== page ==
People Heavily Trolled The Sonic “The Hedgehog” Trailer: The first trailer for the mostly live-action Sonic the Hedgehog movie arrived on Tuesday, and some people had strong feelings about it. To be fair, the trailer was better than I expected. To also be fair, my expectations were set at “surprise catheterization” level. That’s a low bar to hopefully not jam into any urethras.
People had already been joking about Sonic’s legs and his appearance in the first poster, the second poster, and the style guide. Now, with the trailer, Twitter users also had something to say about THE TEETH and the use of Coolio’s “Gangster’s Paradise” throughout the trailer. Weird Al Yankovic arguably had the best response about the latter, tweeting, “I’m not sure how comfortable I am with them using a parody of ‘Amish Paradise’ in the Sonic the Hedgehog trailer.”
Funny reactions to the trailer have continued to pour in since its release, and we’ve already seen a truer-to-life version of the story:
the sonic movie actually looks good as hell pic.twitter.com/SgLi4FnwQP
— liliya (@lo_lifer) April 30, 2019
Meanwhile, other people decided the film is unmitigated nightmare fuel:
after watching that sonic the hedgehog trailer i would like to formally announce that i am no longer a furry
— Daniel Howell (@danielhowell) April 30, 2019
Sonic the Hedgehog the Movie: What if we were back in the 90s but also, simultaneously, in hell
— pixelatedboat aka “mr tweets” (@pixelatedboat) April 30, 2019
Sonic the hedgehog looks promising pic.twitter.com/pkLtGkIqUd
— morgan sybert (@yeastybeastyUwU) April 30, 2019
You just KNOW they spent WEEKS fighting over whether or not to give Sonic an ass. pic.twitter.com/u1PBJqBJZR
— Peach Saliva (@PeachSaliva) April 30, 2019
not a soul:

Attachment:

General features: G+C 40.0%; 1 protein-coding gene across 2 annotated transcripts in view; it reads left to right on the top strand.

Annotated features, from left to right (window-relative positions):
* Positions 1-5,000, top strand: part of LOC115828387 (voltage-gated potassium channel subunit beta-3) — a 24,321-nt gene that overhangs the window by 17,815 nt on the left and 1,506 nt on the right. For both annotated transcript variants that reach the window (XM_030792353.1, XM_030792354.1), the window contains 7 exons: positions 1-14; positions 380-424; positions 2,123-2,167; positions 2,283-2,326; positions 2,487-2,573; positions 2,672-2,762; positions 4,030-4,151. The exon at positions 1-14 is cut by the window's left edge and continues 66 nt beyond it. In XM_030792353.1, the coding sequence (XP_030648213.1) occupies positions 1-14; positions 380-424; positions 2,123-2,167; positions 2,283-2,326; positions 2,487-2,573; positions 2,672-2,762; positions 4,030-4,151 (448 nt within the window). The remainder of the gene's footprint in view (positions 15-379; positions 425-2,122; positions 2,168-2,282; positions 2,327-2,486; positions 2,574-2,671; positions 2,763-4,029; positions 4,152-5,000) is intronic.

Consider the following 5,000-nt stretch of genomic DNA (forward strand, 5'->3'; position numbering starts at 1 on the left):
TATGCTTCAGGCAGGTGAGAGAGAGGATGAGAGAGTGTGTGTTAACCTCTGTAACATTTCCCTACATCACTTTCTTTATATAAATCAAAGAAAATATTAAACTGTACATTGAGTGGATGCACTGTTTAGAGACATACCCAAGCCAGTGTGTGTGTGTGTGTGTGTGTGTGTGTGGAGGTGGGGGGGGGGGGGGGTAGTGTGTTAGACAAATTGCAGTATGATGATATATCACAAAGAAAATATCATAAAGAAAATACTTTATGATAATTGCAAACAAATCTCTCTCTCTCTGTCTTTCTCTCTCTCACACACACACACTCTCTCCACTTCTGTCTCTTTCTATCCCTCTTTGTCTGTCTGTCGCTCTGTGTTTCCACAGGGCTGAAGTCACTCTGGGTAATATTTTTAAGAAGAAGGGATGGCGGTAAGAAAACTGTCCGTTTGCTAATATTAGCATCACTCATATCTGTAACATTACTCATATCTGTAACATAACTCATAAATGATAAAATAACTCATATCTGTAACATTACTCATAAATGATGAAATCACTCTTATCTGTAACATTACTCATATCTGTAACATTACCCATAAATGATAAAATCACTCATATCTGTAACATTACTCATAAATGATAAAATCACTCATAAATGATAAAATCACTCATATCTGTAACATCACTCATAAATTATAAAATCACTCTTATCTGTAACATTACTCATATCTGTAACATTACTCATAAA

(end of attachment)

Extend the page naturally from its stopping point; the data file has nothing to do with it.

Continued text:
literally not a single person:
me: ok i'll ask. where are sonic's genitals? pic.twitter.com/HdUYoRWepc
— David Mack (@davidmackau) April 30, 2019
The mockery continued:
I know everyone is talking about the actual visuals of it all but this was the part of the sonic trailer that made me laugh pic.twitter.com/60WN23MKNc
— Hanif Abdurraqib (@NifMuhammad) April 30, 2019
the best parts of the sonic trailer are when dr robotnik calls someone “basic” and when sonic checks his daily step count app on his smartwatch. everybody loves when movies do that sort of stuff
— mr cant spell good (@KrangTNelson) April 30, 2019
— gohome (@ne0ge0_) April 30, 2019
I kinda respect that, after years of attempting serious roles, they uncorked The Old Jim Carrey for the fucking Sonic Movie pic.twitter.com/SM6ZMig6Jv
— chris person (@Papapishu) April 30, 2019
I’m not happy with how they changed the plot of Sonic pic.twitter.com/JbqOwYz89F
— pixelatedboat aka “mr tweets” (@pixelatedboat) April 30, 2019
People couldn’t help but compare Sonic the Hedgehog to another fuzzy movie character adapted from a long-running video game franchise, Detective Pikachu:
Calling it now: Detective Pikachu is the new MCU and the Sonic the Hedgehog movie is the new DCU. pic.twitter.com/nCkstaB9aZ
— Jason Arriola (@darthmeticulous) April 30, 2019
— ▫ cubey ▫ (@cubeyrose) April 30, 2019
when i see peers popping off about Detective Pikachu and Sonic on here I imagine my dad in 1992 coming home from a long day of work and calling his friends to argue with them about the design of the bat from Ferngully
— dave horwitz (@Dave_Horwitz) April 30, 2019
Comparisons were also made to other movies:
— Ryboflavin (@RybofIavin) April 30, 2019
The Sonic Movie is just a sequel to Hop or at the very least takes place in the same universe. You can’t convince me otherwise! pic.twitter.com/MRf8WggD3y
— Kayla O'Brien🐉🦇 (@nightwing_o) April 30, 2019
As were jokes about THE TEETH, and yes, we have to capitalize that every time:
don't worry i fixed the teeth pic.twitter.com/LRLN8txdp1
— Crows Crows Crows (@crowsx3) April 30, 2019
remember to take good care of them sonic 🙂 pic.twitter.com/GRTBgXyvFw
— Jackie Lee 🍓💐🎁 (@_itsjackielee) April 30, 2019
I can't believe you guys were right pic.twitter.com/5PrpobudZx
— Jenny Nicholson don't talk to me about Sonic (@JennyENicholson) April 30, 2019
— Edward Pun (@EdwardPun1) April 30, 2019
Relax, everyone. It's nothing some good ol' Buscemi eyes can't fix. pic.twitter.com/2Hw2yWi3E7
— Cal Skuthorpe (@buzz_clik) May 1, 2019
Even a GIF of the character Sonic’s voice actor played in Parks and Recreation made an appearance:
This is, in the words of Sonic himself, pic.twitter.com/3XRzt6Hzrh
— Henry Sharpe (@bone_sharpe) April 30, 2019
Speaking of Ben Schwartz, he’s already shown he has a sense of humor about the (non)seriousness of the whole thing when he shot his shot at the Golden Globes voters back in January:
— Ben Schwartz (@rejectedjokes) January 7, 2019
Olivia Munn’s Dating History: Actors, Athletes and More